The Hacker: The magician to conjure up when chips are down is Pelz
Sunday 20 July 2008
My short game has long been an object of derision. One professional actually gaveme my money back after a chipping lesson. He said I was worse at the end of it than I had been before. That hurt. I can take criticism and have learned to cope with the mockery, but I cannot stand pity.
My work with the wedge has improved slightly but there is a long way to go. It is more of a mental problem than one of technique so the battle is within, but it is a battle I am determined to win.
Every hacker should consider joining in, because the clear message from Royal Birkdale this weekend is that the short game holds the key to solving some of our miseries.
Top pros have long been susceptible to a bit of guru worship and the latest coaching fashion is to concentrate on pitching and chipping.
Lee Westwood's recent improvement has been linked to the close-in coaching he has been receiving from the former Tour pro Mark Roe. Roe has discovered the knack of sorting out the short game for players and charges £300 an hour, plus VAT, for his services. Don't bother to try to get a quick 10 minutes from him. He onlydoes a minimum of a three-hour lesson.
I don't know how much Stan Utley charges, but the former US Tour pro is credited with a major contribution to Sergio Garcia's big improvement around the green.
The daddy of all the short-game magicians is Dave Pelz, who has been at it for years. His most successful pupil is Phil Mickelson, who was desperate to win a major when he engaged Pelz in 2003. Since then he has won three.
Pelz is an ex-Nasa physicist who has brought a scientific mind to how to play the final 60 yards of a hole, where 80 per cent of your strokes are taken. He has a string of short-game schools around the US. I've been to one at Boca Raton in Florida and it's very impressive. The week before last he opened his first school in Europe, and I was lucky enough to have some tuition not only from the man himself but from his team of instructors, who included his son Eddie.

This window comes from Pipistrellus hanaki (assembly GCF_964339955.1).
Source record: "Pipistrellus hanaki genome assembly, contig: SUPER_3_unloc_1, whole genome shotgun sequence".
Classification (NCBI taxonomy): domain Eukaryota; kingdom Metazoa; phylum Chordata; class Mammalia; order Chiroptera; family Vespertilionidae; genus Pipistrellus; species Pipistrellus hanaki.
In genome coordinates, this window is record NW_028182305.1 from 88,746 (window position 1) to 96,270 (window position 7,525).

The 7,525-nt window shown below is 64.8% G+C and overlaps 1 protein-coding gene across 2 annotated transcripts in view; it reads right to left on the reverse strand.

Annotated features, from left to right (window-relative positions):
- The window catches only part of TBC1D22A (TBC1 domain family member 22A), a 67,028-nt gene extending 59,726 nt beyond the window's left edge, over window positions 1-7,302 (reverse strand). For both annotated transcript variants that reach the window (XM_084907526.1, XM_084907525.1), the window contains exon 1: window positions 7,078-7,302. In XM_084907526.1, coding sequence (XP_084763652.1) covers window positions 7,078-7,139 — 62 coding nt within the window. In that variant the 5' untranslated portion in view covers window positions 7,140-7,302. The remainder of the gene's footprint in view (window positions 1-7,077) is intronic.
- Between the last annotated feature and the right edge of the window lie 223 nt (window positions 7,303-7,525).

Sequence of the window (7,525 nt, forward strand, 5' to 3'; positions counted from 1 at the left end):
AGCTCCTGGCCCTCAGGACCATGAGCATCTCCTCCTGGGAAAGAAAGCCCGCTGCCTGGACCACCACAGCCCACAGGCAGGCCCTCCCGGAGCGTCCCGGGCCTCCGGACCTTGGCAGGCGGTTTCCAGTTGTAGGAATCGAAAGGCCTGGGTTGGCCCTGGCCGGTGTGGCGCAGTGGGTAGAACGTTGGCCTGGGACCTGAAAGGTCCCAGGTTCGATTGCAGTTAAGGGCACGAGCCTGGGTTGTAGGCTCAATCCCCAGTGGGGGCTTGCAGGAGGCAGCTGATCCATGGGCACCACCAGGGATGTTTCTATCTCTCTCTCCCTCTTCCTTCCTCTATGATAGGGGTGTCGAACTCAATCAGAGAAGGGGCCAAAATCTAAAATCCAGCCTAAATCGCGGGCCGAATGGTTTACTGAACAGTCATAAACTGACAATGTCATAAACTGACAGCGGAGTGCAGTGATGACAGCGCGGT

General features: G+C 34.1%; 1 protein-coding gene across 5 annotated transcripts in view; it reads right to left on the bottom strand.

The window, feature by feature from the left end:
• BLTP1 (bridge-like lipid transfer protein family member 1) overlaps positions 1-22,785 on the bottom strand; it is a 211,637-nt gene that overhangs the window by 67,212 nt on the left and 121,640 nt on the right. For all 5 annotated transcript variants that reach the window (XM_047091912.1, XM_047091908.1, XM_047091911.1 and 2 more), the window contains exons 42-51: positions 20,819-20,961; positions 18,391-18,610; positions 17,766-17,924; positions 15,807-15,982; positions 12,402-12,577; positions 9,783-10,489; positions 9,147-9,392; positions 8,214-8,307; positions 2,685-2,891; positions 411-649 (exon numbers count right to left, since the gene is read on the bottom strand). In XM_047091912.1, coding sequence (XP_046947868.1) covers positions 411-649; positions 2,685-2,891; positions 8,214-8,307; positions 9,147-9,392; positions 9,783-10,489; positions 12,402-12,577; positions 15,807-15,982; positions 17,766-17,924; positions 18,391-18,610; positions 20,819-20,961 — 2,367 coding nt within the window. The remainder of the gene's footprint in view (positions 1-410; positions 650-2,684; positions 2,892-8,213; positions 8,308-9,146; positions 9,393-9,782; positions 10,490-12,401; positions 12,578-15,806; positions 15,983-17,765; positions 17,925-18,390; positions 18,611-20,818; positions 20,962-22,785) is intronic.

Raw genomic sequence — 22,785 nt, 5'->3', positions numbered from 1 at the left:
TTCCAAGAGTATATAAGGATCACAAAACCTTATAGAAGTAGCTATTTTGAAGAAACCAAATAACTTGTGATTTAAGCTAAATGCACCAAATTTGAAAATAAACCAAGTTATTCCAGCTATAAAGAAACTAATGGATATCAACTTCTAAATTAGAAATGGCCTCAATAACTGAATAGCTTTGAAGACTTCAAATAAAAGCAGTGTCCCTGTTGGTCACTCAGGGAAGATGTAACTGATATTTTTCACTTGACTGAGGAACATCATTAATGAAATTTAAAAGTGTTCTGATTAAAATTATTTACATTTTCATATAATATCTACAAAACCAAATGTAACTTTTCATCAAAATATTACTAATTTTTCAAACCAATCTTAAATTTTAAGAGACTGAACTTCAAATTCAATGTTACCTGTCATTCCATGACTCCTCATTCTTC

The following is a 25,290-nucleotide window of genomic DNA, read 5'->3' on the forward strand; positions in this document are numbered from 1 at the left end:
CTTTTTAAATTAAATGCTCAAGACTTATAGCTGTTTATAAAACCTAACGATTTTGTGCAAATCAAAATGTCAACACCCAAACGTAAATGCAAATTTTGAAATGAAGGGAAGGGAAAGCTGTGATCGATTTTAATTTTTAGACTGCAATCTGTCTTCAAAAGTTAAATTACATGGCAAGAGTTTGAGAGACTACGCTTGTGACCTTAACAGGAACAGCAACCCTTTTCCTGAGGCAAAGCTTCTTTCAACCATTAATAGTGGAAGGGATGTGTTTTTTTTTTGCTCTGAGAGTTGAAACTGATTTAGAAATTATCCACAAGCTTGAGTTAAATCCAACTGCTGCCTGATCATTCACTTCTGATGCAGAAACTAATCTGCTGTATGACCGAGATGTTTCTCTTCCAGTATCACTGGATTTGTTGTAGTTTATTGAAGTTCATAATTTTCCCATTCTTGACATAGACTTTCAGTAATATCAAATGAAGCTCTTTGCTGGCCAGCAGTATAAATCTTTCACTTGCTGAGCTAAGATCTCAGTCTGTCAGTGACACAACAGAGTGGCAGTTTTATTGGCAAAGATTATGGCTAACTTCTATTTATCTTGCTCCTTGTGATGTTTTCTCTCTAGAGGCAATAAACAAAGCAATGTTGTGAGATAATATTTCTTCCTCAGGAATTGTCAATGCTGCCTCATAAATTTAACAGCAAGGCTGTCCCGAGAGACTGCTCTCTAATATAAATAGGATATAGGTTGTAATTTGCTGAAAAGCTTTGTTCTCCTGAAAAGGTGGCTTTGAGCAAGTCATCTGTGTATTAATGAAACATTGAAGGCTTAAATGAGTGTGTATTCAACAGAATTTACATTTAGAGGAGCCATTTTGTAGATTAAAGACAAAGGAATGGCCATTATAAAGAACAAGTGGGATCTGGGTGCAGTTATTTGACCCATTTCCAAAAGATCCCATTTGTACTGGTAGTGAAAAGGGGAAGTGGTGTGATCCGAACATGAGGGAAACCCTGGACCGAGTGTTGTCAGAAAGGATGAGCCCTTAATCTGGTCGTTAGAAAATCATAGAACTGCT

The school is situated in the new Killeen Castle golf complex in Co Meath, which contains a superb Jack Nicklaus-designed course. The facilities are already first-class and they are in the process of building a luxury hotel around the recently refurbished castle.
The Pelz school occupies 11 acres and they offer clinics of one, two or three days. These are conducted very thoroughly, with a frank appraisal givenat the end.
I cannot say yet what effect Pelz's lessons are going to have, because through being at the Open I haven't had chance yet to put them into practice, but I shall be reporting my progress.
My son was with me at Killeen Castle, and while we were having a drink withEddie Pelz, my son said tohim: "Eddie, you and I have something in common. You are the son of the best chipper in the world and I am the son of the worst."
That may give you some idea of the size of the task.
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